The above is an example of a highly inadequate safety/crisis plan. The one that Saagar was given. It does not mention the word ‘Suicide’.
A safety plan should include:
- Reasons for living and reasons not to harm themselves
- A plan to create a safe environment How they can remove or secure things they could use to harm themselves? Can they identify and avoid things that they know make them feel worse? These are called distress triggers
- Activities to lift mood, calm or distract
- People to talk to if distressed. Include contacts for general support (not necessarily confiding their suicidal thoughts) and specific suicide prevention support.
- Professional support such as 24 hour crisis telephone lines
- Emergency NHS contact details
- Personal agreement that Safety Plan was co-produced and a commitment to follow when required
Include names and all phone numbers for people to be contacted
Bank of Hope
A. Maximise the power of the individual not to act on their suicidal thoughts;
- Increase wellbeing and resilience – enhance protective factors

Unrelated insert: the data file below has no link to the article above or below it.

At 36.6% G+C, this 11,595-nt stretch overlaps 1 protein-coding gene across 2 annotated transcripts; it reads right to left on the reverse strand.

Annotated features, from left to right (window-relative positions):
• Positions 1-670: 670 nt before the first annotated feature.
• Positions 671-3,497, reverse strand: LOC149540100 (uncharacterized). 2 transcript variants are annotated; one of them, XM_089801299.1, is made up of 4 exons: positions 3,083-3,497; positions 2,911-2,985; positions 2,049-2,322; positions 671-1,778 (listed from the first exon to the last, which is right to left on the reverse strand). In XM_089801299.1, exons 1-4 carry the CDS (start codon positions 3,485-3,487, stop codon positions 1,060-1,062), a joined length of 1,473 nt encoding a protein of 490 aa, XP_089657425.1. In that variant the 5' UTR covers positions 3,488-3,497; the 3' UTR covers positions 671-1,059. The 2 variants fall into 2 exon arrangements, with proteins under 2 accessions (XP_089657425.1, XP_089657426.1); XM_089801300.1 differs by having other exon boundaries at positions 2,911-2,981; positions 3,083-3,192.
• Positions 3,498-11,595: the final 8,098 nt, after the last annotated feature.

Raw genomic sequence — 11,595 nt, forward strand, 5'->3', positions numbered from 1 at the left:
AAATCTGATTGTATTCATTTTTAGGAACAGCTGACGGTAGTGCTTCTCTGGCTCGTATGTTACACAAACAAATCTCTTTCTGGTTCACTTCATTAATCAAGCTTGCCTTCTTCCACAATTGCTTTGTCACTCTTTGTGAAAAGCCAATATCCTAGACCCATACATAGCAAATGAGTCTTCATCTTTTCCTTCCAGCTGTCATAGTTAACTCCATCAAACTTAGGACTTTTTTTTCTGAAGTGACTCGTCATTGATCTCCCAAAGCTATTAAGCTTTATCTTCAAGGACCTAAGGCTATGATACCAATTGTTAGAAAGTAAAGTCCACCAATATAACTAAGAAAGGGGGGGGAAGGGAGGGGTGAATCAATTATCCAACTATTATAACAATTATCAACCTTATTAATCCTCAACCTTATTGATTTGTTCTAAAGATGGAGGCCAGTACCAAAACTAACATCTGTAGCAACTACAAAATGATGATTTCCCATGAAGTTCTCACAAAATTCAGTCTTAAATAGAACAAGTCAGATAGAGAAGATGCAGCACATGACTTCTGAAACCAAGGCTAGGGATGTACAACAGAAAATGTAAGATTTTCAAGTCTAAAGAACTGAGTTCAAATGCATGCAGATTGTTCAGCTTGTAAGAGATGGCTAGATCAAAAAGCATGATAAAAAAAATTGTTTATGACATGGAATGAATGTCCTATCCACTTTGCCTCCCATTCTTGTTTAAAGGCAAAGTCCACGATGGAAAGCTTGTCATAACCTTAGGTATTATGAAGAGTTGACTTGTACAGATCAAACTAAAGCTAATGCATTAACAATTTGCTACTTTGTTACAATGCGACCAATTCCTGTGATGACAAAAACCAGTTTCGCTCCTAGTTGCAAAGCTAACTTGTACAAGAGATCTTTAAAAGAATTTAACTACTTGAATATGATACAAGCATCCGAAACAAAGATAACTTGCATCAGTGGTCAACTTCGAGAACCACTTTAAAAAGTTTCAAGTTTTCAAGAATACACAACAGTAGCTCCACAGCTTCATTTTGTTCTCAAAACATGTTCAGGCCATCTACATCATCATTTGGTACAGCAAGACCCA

- Increase emotional resourcefulness and share simple problem solving techniques to better equip them to deal with their triggers for suicidal thoughts or adverse life events should they occur/continue;
- Increase internal locus of control – ‘do not be a passive victim of suicidal thoughts’
- Increase self-efficacy – uncover or learn the skills and techniques not to act on suicidal thoughts
B. Reduce the power of suicidal thoughts;
- Help patients see that suicidal thoughts don’t last forever;
- Intense suicidal feelings are often short lived (although acknowledge that individuals may have long lasting suicidal thoughts which can still be very distressing)
- Share examples of others who made serious and potentially lethal suicide attempts but who changed their mind immediately before or half way through and realised that they did not want to actually die, it was just that they felt so desperate and hopeless that they did not know what else to do to make those feelings go away. Their real wish was to feel better, not to actually die.
- Reduce ‘the power’ of their suicidal thoughts, whilst acknowledging and validating the distress they can cause to the individual experiencing them;
- Help the individual experiencing suicidal thoughts to view those thoughts as nothing more than ‘a symptom of distress’ (like having a temperature due to a viral illness), rather than some powerful magical impulse that they cannot resist.
Podcast: BMJ : https://soundcloud.com/bmjpodcasts/revisiting-the-bridge
(Source : Connecting with people: http://www.connectingwithpeople.org/)